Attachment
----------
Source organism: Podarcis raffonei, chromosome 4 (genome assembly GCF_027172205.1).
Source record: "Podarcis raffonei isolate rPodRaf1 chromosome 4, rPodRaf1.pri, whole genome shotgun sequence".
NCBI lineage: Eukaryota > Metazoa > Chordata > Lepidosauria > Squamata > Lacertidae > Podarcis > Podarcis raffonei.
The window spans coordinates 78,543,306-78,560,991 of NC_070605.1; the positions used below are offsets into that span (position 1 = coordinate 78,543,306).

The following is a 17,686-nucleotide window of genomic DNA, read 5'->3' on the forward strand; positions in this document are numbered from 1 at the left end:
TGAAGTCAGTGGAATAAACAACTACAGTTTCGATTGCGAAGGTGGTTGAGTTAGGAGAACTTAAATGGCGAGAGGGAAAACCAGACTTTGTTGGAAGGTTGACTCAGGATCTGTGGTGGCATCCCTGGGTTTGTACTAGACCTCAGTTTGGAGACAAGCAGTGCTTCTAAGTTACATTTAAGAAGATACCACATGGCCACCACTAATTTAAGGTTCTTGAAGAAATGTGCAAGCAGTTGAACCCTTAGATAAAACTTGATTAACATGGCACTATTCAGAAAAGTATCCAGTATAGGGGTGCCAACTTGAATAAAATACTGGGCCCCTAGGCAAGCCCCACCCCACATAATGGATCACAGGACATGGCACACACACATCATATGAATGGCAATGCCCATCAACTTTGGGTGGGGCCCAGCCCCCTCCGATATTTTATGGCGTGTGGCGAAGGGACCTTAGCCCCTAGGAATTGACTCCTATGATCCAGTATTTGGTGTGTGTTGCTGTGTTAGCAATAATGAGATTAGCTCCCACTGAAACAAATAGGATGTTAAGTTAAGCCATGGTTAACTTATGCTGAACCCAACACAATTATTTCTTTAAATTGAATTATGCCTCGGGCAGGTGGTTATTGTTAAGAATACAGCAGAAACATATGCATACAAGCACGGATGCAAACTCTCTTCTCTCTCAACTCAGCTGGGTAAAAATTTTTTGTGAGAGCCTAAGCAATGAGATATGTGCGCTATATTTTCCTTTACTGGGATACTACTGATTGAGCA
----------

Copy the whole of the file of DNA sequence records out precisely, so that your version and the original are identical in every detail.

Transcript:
Source organism: Podarcis raffonei, chromosome 4 (genome assembly GCF_027172205.1).
Source record: "Podarcis raffonei isolate rPodRaf1 chromosome 4, rPodRaf1.pri, whole genome shotgun sequence".
NCBI lineage: Eukaryota > Metazoa > Chordata > Lepidosauria > Squamata > Lacertidae > Podarcis > Podarcis raffonei.
The window spans coordinates 78,543,306-78,560,991 of NC_070605.1; the positions used below are offsets into that span (position 1 = coordinate 78,543,306).

The following is a 17,686-nucleotide window of genomic DNA, read 5'->3' on the forward strand; positions in this document are numbered from 1 at the left end:
TGAAGTCAGTGGAATAAACAACTACAGTTTCGATTGCGAAGGTGGTTGAGTTAGGAGAACTTAAATGGCGAGAGGGAAAACCAGACTTTGTTGGAAGGTTGACTCAGGATCTGTGGTGGCATCCCTGGGTTTGTACTAGACCTCAGTTTGGAGACAAGCAGTGCTTCTAAGTTACATTTAAGAAGATACCACATGGCCACCACTAATTTAAGGTTCTTGAAGAAATGTGCAAGCAGTTGAACCCTTAGATAAAACTTGATTAACATGGCACTATTCAGAAAAGTATCCAGTATAGGGGTGCCAACTTGAATAAAATACTGGGCCCCTAGGCAAGCCCCACCCCACATAATGGATCACAGGACATGGCACACACACATCATATGAATGGCAATGCCCATCAACTTTGGGTGGGGCCCAGCCCCCTCCGATATTTTATGGCGTGTGGCGAAGGGACCTTAGCCCCTAGGAATTGACTCCTATGATCCAGTATTTGGTGTGTGTTGCTGTGTTAGCAATAATGAGATTAGCTCCCACTGAAACAAATAGGATGTTAAGTTAAGCCATGGTTAACTTATGCTGAACCCAACACAATTATTTCTTTAAATTGAATTATGCCTCGGGCAGGTGGTTATTGTTAAGAATACAGCAGAAACATATGCATACAAGCACGGATGCAAACTCTCTTCTCTCTCAACTCAGCTGGGTAAAAATTTTTTGTGAGAGCCTAAGCAATGAGATATGTGCGCTATATTTTCCTTTACTGGGATACTACTGATTGAGCA